Take a look at the following documents. Notice how simple adjustments in design and content to Document A improve our understanding of the information in Document B.
I am writing to inform you that everything you will be doing has a purpose. Organization, clarity and coherence are essential to the success of your writing style. You need organization to help your reader understand where your writing is going, clarity to help your ready understand what it is you are trying to say, and coherence to keep your reader from straying from the topic you have presented. Without these three ingredients, combined in all your writing, including the most technical report imaginable, your writing will falter beyond belief. You will lose your audience, and your message will become lost.
Everything you do, in technical writing, has a purpose. Any successful document has three essential components: organization, clarity and coherence. In order to master the concepts of technical writing, you need to master these three components.
It is essential to keep your paper organized to help your reader get from the beginning of your paper to the end.
You need to use language your reader can understand and sentence structures you reader can follow, so your reader can understand your message without difficulty.
Although you are an expert at your topic, you cannot “show off” for your reader by providing all you know. You need to stick to the topic you have introduced and present the material as quickly and efficiently as possible.
Obviously, these are abbreviated versions of technical documents. But hopefully they illustrate this concept well: by using such simple tools as headings, boldface and italics, you can make documents much more easily read and understood by your reader. The purpose of writing technical reports is to express information for your audience, not to impress them with your knowledge. Remember that statement: write to express, not to impress.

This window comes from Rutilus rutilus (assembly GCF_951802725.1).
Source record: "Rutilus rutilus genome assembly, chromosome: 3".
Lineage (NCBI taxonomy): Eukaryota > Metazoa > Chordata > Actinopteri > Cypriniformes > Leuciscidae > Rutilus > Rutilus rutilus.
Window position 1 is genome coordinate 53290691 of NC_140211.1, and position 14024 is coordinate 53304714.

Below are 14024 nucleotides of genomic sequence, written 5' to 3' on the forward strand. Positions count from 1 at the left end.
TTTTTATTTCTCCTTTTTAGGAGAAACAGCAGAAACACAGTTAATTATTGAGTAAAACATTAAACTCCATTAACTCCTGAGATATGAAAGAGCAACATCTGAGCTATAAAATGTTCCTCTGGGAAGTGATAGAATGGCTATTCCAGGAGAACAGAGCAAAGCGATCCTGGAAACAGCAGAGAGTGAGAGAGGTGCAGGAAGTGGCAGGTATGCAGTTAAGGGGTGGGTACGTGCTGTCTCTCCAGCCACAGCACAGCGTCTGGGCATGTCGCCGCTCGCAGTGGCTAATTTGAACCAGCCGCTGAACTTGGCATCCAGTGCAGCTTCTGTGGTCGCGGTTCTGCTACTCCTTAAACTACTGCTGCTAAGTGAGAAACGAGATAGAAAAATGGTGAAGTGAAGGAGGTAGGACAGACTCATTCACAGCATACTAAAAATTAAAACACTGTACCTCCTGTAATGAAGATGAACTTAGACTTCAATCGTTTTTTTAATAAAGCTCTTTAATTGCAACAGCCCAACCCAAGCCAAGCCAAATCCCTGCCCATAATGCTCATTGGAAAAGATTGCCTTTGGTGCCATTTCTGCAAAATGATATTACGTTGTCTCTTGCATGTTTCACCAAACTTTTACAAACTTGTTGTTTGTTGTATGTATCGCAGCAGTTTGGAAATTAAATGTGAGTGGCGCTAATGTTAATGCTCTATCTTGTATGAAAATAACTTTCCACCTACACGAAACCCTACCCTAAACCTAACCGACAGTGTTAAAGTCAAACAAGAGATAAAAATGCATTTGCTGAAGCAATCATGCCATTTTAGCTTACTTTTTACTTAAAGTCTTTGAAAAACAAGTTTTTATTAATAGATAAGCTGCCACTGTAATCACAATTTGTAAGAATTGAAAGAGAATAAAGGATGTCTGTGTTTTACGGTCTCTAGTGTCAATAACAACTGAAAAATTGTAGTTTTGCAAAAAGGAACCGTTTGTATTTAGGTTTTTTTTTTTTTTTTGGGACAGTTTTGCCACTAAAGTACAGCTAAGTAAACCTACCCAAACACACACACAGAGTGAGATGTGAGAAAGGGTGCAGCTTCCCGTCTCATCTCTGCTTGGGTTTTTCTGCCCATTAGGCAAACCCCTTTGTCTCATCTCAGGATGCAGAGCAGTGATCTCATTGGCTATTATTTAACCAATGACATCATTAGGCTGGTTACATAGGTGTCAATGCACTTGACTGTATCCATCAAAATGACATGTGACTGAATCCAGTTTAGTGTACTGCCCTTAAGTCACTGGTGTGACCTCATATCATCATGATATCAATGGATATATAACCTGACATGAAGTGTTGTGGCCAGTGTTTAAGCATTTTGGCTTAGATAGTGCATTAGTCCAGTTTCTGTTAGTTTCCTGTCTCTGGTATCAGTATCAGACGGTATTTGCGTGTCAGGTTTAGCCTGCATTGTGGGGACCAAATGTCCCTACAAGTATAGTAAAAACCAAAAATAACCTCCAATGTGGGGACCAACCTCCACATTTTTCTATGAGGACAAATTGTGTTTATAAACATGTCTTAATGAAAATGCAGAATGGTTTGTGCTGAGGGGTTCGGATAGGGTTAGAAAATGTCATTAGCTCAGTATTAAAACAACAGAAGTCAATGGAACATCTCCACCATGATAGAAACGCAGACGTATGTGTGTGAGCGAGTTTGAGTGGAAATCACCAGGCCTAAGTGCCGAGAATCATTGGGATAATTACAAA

Now take a look at the next short document. It uses good design techniques, but obviously, that is not all that is needed in technical writing:
GRAMMATICAL RULES OF TECHNICAL WRITING
In order to write successfully, one must remember that a plethora of grammatical rules and regulations regulate how we use the English language, both in the case of mechanics and usage, which are very important guidelines to ensure a properly written English document.
Use modifiers sparingly, but use them correctly. Misplaced modifiers are killers: they will destroy the understanding of technical reports and should be avoided at all costs. Dangling modifiers present ten times the severity in loss of understanding. When you see either misplaced or dangling modifiers, eliminate them.
Phrases and Clauses
Again, technical writers must always be wary of using too many repetitive phrases. Gerund phrases are acceptable but only occasionally, perhaps two or three per page. Participial phrases can be more difficult to identify but can also be useful when using imperative voice. Noun phrases and prepositional phrases can kill good writing in an instant. Subordinate clauses, also, may be misleading for you audience, so most clauses should be coordinating, except when a dependent statement relies on active voice, of course only on Tuesdays when the sun is shining.
Huh??? Obviously lots of writing tools are used here. But how effective is it? This is plain ugly writing. The writer takes no time to explain what he/she is referring to, and the reader is lost in the muck of confusing language. Another important statement to remember: define any words that your reader might not know.
Written communication is a two-way process: you need to keep your audience in mind at all times. Everything you write is for your audience’s benefit: how the reader understands, interprets and uses your material. If your audience is confused with language, for instance, your audience will not be able to participate in the writer-reader relationship. You provide information for your reader, and your reader participates by responding actively, doing something based on the material you’ve provided.
Sometimes, in technical writing, you will have to use language your reader may not know (a medical document written for a patient that uses medical terms, for instance). It’s important to know the medical terms, because you will be confronting those terms in other situations. So we do not simply remove all complicated language. It is better to use simple language, but when you need to provide technical terms (as stated above), define those terms.
Your next assignment will be to create a Cover Sheet to be used for every document you write in this course. The Cover Sheet relies on both design and content to make you and me familiar with the topic you have chosen to write about.